According to a study by the Center for Strategic and International Studies (CSIS), the U.S. Air Force “Remotely Piloted Aircraft” (RPA) or “Unmanned Aircraft Systems” (UAS), represent a low cost, high mission-capable asset when compared to manned airplanes. The UASs reduced operation and maintenance costs remain a key catalyst for their expanded deployments. Yet UASs suffer some of the same vulnerabilities and limitations as manned aircraft, including reliability issues. According to the USAF, dozens of RPA/UAS have crashed due to pilot error, mechanical failure, and/or electrical failure. To improve on identifying potential failures of critical systems on small UAS, the USAF has recently awarded Black Swift Technologies an SBIR Grant to develop a machine learning software solution for predicting and improving UAS maintenance schedules.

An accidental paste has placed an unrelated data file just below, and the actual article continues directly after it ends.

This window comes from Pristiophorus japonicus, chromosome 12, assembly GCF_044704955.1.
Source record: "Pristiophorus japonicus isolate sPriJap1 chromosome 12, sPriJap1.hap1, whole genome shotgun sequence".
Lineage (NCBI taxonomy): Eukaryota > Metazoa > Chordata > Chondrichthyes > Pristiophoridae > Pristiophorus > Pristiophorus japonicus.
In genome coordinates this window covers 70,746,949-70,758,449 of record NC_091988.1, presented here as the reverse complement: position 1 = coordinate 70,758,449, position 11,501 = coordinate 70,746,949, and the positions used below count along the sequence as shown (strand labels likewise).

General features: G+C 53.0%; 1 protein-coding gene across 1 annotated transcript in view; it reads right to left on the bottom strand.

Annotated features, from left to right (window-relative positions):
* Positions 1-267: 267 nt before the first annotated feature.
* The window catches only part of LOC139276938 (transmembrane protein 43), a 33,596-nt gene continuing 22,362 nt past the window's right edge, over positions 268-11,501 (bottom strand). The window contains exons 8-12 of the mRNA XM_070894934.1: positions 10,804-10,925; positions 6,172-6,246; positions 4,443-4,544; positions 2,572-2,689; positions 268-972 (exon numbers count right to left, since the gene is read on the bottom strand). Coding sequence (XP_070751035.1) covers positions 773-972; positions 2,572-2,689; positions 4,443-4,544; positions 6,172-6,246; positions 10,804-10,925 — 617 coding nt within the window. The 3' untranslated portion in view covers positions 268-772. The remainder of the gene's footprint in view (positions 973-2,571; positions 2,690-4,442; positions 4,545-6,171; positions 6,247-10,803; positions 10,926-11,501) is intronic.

“System failures can be costly—in time, money and equipment,” says Jack Elston, Ph.D., CEO of Black Swift Technologies. “Our solution uses unsupervised learning for anomaly detection, which leverages algorithms that can build a model of how an aircraft should behave across a wide range of missions and flight conditions, then watch for instances that violate these models.”
Developing an improved awareness of the physical condition of UAS and all its critical subsystems is imperative to the reliability and mission-readiness of the aircraft. UAS systems typically lack onboard monitoring or systematic maintenance. Many UAS users rely on guides printed in owner’s manuals (when available) to determine maintenance schedules, which may be extremely limited in scope. While detailed maintenance logs and schedules are standard for manned aircraft, small UAS suffer from a lack of subsystem state information. Critical components such as servos are often open-loop and unmonitored.